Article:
We need stricter traffic laws
February 10, 2013
There have been some excellent comments made recently in
The Royal Gazette by Dr Froncioni regarding road traffic crashes. The personal tragedies involved in these events are terrible.
However, the recent road safety statistics recently published in
The Royal Gazette contain a typical Bermudian misdirection. There is a category entitled ‘Bad Road Surfaces (wet road)’, the implication being that any traffic crash that occurs on a wet road is not the fault of the driver. More correctly this row should be labelled ‘Poor Driving’, or those crash numbers should be added to the ‘Inattention’ or ‘Inexperienced’ rows. In other words, you should drive at a speed appropriate for the conditions (whether wet road, sand on the road, a sharp curve, etc), else you have caused the crash. There is usually no legitimate reason why a wet road should cause a crash. This is why the worldwide official designation is now RTC (road traffic crash — they are not RTAs because they are not “accidents”).
We’re not told how many of the drivers listed in
The Royal Gazette in the above categories paid fines for their poor driving, “entering main road too carelessly”, “following too closely”, “inattention”, “inexperience” and “improper overtaking” — it should be most. How many drivers have been cited for speeding in the year? That’s likely a pretty small number.
In addition to the personal tragedies, the epidemic in Bermuda of bad riding and driving and excessive speed contributes large numbers to Bermuda’s healthcare costs. In a recent year’s statistics there were just under 1,980 road traffic accident victims transported by ambulance to the hospital — that’s over five per day, almost all are bike riders. Therefore, an entire ambulance and crew are employed full-time transporting RTA victims to hospital. Add up the cost of the ambulance, salary for two crew, maintenance, gas, etc. What do you think that does to Bermuda’s healthcare costs?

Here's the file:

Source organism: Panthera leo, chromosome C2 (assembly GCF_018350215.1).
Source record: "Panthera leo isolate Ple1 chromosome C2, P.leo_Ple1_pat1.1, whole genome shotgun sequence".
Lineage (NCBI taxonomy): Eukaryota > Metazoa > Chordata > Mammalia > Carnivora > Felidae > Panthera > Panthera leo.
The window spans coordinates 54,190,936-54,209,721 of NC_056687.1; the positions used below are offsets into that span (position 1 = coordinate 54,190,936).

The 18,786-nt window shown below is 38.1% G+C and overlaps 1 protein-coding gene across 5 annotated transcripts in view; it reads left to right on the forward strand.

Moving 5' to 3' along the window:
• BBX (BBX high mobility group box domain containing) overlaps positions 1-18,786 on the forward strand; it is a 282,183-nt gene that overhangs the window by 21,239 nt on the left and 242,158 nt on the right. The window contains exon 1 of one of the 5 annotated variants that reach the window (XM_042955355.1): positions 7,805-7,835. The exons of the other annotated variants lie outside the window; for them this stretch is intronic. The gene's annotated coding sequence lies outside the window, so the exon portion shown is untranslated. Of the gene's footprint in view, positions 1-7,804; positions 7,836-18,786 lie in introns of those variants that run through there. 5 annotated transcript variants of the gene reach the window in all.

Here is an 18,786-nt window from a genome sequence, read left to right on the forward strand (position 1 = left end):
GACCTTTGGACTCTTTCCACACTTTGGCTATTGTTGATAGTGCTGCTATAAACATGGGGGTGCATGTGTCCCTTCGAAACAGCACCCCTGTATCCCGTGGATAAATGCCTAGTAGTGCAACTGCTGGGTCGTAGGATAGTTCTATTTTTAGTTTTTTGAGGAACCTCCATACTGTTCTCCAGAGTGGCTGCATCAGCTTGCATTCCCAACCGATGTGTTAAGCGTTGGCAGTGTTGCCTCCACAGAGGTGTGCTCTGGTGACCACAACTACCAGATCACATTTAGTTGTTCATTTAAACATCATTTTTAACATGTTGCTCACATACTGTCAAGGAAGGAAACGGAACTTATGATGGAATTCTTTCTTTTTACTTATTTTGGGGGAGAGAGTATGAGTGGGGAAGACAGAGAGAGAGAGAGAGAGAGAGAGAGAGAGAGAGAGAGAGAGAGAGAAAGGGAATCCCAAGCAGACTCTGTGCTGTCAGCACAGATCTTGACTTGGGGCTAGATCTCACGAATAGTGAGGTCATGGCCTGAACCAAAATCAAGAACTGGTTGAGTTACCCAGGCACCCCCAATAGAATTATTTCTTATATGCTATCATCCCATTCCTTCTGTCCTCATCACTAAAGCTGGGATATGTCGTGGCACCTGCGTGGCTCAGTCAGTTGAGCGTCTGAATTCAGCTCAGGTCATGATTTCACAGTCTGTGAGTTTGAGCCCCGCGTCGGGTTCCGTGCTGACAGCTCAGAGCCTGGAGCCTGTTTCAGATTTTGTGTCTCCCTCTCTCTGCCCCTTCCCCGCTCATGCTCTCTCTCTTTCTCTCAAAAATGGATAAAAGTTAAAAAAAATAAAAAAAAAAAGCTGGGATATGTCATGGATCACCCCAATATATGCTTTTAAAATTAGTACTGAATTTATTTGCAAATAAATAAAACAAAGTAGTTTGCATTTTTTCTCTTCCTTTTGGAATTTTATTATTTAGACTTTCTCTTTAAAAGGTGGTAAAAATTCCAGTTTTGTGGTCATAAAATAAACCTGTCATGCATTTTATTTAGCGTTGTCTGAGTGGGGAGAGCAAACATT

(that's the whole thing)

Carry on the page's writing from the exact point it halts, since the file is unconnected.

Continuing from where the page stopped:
Of those RTA victims transported to hospital, almost 200 were admitted to the hospital, more than one every other day. What do you think that does to Bermuda’s healthcare costs?
More than one per month of these RTA victims needed to have emergency air evacuation off-island because of the severity of their injuries. An air-evacuation costs at least $15,000 simply for the flight. Add to that a minimum of $250,000 for the average stay for a serious trauma victim in an intensive care unit etc in a major metropolitan US hospital, and now you’re into serious money. And remember, not all of these victims have health insurance which will pay the costs, and even if they do, all of us will pay the costs eventually, one way or another.
The total for a year for all of these road traffic crashes and related costs probably comes to at least $5 million, and certainly more if you factor in lost productivity, etc. What do you think this does to Bermuda’s healthcare costs?
We’re all paying for this carnage. We wouldn’t have to if everyone drove slower, didn’t drive impaired, and drove more cautiously. We would if the Government and the police would enforce the traffic laws, but they haven’t. Why? It’s in the Tumin report on the criminal justice system in Bermuda (1992) which recommended a lenient approach to traffic law enforcement. Is it better if our speeders eventually kill themselves or other innocent road users, or pay fines and go to goal?
Every time I’m passed (in either direction) by someone driving in excess of 80kph, which is not that uncommon in Bermuda for cars or bikes, I know that some simple thing like a bit of sand or a dog running into the street could end up in a head-on collision with that idiot. That is why all of us are being disrespected by the speeders and passers on blind turns!
I’m disrespected every day that I’m on the roads by their callous disregard for my rights on the road and in my health insurance costs.
The Government bus drivers are offenders also, often driving above the speed limit in the largest vehicles on the road. Bus drivers should get one warning for speeding on the job and then be sacked for a repeat offence. They’re risking my life every time they speed past me.
Don’t blame the healthcare system for these traffic accident costs. They are the responsibility of the Bermuda driving and riding public, and the non-enforcing Government and police.
Simply, Bermuda needs strict traffic law enforcement to keep our young men alive, and the collection of the fines would easily pay for it, and help the government and health finances.